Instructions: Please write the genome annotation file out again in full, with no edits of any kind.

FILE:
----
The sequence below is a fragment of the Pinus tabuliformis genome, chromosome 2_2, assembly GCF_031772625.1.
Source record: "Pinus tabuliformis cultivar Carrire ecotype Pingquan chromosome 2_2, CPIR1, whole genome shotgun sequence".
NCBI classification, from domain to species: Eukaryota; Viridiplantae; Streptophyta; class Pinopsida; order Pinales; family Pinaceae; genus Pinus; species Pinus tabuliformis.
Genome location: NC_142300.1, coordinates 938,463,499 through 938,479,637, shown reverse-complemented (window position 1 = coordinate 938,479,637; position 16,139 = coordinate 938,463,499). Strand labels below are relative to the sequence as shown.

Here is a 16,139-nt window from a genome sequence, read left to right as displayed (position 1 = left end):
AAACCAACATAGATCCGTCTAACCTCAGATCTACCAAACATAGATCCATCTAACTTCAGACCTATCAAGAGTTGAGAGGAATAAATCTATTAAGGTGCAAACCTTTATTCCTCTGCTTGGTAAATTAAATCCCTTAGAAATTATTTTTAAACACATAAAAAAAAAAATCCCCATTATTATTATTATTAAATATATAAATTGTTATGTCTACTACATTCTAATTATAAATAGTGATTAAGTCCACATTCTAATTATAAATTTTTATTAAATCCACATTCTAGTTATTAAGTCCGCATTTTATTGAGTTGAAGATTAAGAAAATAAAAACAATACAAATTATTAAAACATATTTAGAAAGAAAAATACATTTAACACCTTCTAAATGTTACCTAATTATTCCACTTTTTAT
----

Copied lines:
The sequence below is a fragment of the Pinus tabuliformis genome, chromosome 2_2, assembly GCF_031772625.1.
Source record: "Pinus tabuliformis cultivar Carrire ecotype Pingquan chromosome 2_2, CPIR1, whole genome shotgun sequence".
NCBI classification, from domain to species: Eukaryota; Viridiplantae; Streptophyta; class Pinopsida; order Pinales; family Pinaceae; genus Pinus; species Pinus tabuliformis.
Genome location: NC_142300.1, coordinates 938,463,499 through 938,479,637, shown reverse-complemented (window position 1 = coordinate 938,479,637; position 16,139 = coordinate 938,463,499). Strand labels below are relative to the sequence as shown.

Here is a 16,139-nt window from a genome sequence, read left to right as displayed (position 1 = left end):
AAACCAACATAGATCCGTCTAACCTCAGATCTACCAAACATAGATCCATCTAACTTCAGACCTATCAAGAGTTGAGAGGAATAAATCTATTAAGGTGCAAACCTTTATTCCTCTGCTTGGTAAATTAAATCCCTTAGAAATTATTTTTAAACACATAAAAAAAAAAATCCCCATTATTATTATTATTAAATATATAAATTGTTATGTCTACTACATTCTAATTATAAATAGTGATTAAGTCCACATTCTAATTATAAATTTTTATTAAATCCACATTCTAGTTATTAAGTCCGCATTTTATTGAGTTGAAGATTAAGAAAATAAAAACAATACAAATTATTAAAACATATTTAGAAAGAAAAATACATTTAACACCTTCTAAATGTTACCTAATTATTCCACTTTTTAT